The Beginner's Guide

The Beginner's Guide graphic

Made by the author of The Stanley Parable, The Beginner's Guide is a wonderful interactive storytelling experience about someone struggling to deal with something they do not understand.

It's hard to provide a detailed review without spoiling it, but I highly recommend the game.

A Bird Story

A bird story logo

A Bird Story is an hour-long narrative-driven game about a kid and a bird.  I really enjoyed it.

Cube & Star: An Arbitrary Love

The Cube & Star logo

Cube & Star is an exploratory game where you are a cube spreading color across the world.  The game was interesting, and it's the type of game that I would like to see more of, but the gameplay leaves something to be desired.

Defender's Quest: Valley of the Forgotten

The Defender's Quest logo

Defender's Quest is an RPG tower defense. Your "towers" are archers, mages, and warriors, and you can equip them, level up, and allocate skill points.

I got the game through a Humble Bundle, and it was fairly good.  The basic game isn't that long, but if you want to 100% it, it'll take a while (you have to play through the whole game and the whole New Game+ with only your six basic towers and without recruiting additional towers, and then you have to level up a whole additional batch to beat some of the extra levels).  

Extra Credits - Because Games Matter

The Extra Credits logo

Extra Credits is a series of 5 minute videos on video games as art, and it is superb. Its target audience is video game aficionados, developers, and critics, and if you like video games, I highly recommend it.


140 is a minimalistic rhythm platformer.  The basic idea is that the game mechanics are tied to the music.  So, if a platform moves, it will move on the beat.  That gives it a very intuitive feel. At the end of a level, there's also a boss fight,  which is an interesting digression from the main game.  The bosses keep to the tempo and all feel very unique.

Papo & Yo

Papo & Yo cover art

Papo & Yo is an indie video game telling the story of a boy and his abusive, alcoholic father.  In the game, you are a kid in a magical world that has to interact with a monster to solve puzzles.  The monster is friendly until he eats a frog, at which point he becomes enraged.  In the game, the boy deals with the monster until, at the end, the metaphor is explicitly called out, and the boy gets some closure.  Overall, I liked the game a fair amount -- it told a story well, and the conclusion was good -- though I think the game could have been better.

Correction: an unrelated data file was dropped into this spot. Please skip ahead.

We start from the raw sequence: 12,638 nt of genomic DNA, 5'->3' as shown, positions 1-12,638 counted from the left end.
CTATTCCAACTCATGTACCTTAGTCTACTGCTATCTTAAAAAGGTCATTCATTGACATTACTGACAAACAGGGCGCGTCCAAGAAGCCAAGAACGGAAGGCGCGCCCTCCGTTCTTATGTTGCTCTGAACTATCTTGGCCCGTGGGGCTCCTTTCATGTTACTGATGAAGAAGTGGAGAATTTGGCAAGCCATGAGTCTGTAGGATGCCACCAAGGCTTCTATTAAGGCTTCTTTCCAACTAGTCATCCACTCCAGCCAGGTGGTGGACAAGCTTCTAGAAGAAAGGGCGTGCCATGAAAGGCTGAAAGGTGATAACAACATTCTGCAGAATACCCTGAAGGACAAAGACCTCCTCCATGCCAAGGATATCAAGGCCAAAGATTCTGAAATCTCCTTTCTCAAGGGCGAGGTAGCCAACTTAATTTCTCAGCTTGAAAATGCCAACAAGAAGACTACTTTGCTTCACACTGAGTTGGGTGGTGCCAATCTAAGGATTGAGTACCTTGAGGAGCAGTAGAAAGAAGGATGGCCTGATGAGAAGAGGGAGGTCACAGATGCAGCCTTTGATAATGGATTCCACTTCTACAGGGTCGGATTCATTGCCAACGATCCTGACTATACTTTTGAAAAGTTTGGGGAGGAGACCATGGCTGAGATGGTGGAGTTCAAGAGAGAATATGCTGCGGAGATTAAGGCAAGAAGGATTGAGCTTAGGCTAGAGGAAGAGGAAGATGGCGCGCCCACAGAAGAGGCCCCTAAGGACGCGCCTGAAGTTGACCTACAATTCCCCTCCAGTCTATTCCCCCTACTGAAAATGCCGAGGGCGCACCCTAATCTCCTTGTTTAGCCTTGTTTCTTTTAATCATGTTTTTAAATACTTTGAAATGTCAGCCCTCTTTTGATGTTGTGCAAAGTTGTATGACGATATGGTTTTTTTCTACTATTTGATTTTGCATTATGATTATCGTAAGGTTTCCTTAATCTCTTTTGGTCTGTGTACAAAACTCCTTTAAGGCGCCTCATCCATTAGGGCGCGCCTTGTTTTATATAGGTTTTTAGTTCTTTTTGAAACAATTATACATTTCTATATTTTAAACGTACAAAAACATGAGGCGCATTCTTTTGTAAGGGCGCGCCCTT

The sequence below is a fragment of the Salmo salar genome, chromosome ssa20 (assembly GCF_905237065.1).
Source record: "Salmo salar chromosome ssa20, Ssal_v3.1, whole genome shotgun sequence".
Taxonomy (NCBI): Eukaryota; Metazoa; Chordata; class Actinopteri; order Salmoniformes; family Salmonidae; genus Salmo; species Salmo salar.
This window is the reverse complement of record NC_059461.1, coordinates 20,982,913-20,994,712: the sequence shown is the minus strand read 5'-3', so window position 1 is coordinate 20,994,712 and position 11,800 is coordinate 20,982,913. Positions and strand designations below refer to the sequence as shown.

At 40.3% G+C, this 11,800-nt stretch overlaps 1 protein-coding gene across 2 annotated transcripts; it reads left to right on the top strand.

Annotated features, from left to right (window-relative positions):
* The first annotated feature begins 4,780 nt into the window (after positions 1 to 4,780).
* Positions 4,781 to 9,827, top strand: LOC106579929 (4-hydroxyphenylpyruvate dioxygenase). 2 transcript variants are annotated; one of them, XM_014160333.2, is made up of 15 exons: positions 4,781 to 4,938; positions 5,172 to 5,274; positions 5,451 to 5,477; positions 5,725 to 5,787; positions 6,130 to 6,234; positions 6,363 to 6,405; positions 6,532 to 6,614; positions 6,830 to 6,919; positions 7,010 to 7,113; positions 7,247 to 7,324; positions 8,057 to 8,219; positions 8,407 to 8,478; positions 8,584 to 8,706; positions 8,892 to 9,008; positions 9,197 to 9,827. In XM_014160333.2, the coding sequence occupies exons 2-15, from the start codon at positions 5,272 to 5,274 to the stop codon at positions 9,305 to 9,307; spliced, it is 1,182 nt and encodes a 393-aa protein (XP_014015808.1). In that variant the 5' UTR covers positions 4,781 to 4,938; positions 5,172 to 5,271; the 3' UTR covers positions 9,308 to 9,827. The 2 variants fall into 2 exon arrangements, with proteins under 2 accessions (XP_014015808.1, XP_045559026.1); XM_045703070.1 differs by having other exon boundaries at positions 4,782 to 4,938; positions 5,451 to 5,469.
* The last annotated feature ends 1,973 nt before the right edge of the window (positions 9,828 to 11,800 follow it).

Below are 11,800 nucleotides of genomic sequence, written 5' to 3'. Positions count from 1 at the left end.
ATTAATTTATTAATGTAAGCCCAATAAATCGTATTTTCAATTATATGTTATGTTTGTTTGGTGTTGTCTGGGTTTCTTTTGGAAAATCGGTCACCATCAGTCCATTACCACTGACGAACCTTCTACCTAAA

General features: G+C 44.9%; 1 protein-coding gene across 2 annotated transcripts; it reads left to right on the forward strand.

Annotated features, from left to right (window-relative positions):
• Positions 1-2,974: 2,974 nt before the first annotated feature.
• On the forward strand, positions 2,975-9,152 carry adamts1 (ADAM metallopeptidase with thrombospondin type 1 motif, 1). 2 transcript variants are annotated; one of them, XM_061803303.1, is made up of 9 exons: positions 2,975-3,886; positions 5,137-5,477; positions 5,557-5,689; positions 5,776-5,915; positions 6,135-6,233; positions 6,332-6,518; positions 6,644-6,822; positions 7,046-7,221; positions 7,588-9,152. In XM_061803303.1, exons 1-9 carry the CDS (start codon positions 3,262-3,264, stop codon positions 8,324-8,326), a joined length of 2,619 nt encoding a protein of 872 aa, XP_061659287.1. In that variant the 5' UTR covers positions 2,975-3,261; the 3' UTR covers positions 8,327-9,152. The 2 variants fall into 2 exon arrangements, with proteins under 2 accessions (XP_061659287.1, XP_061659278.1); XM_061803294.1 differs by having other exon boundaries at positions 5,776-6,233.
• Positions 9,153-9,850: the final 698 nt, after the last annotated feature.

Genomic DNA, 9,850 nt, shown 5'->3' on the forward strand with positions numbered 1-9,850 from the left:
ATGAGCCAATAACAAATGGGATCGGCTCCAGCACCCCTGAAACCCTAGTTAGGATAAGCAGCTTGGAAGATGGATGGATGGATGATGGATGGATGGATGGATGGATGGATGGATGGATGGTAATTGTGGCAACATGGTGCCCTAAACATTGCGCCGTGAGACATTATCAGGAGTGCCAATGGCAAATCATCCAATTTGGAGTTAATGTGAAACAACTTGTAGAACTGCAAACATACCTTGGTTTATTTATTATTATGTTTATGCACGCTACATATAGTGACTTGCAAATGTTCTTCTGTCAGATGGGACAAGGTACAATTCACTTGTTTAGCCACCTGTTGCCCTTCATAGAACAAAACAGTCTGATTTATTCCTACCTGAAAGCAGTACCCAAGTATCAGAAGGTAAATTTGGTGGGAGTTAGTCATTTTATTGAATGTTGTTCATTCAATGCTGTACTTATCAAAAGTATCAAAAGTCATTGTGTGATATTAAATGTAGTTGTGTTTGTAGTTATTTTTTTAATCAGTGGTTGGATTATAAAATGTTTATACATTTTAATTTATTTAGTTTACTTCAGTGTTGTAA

Mark of the Ninja

Mark of the Ninja cover art

In Mark of the Ninja, you play a ninja trying to get back at a high tech weapons manufacturer for attacking your clan.  It's a fairly standard stealth game -- there are lots of guards to hide from, bypass, or assasinate.  There are some interesting skills that you gain throughout the game (eg, ravenous insects that can devour an enemy) and some challenges.  To get the full points on each level takes a bit of work, but the game itself isn't very hard.  The ending was okay, but it felt a bit lacking.  Overall, the game was fun, but it wasn't anything special.


The Antichamber logo

Antichamber is a non-Euclidian puzzle game, which basically means that it's good at messing with your mind.  In many ways, the game is like an indie Portal.  Both are very fun puzzle games that challenge the way you think about problems.


The Reus logo

Reus is a fun god game.  You control four giants (ocean, mountain, forest, and swamp) that are trying to foster humanity by controlling the environment.  The game is fairly simple -- you can put animals, plants, and minerals down near towns, and you can upgrade each of those natural sources, and humans sometimes war with each other if they get too greedy.


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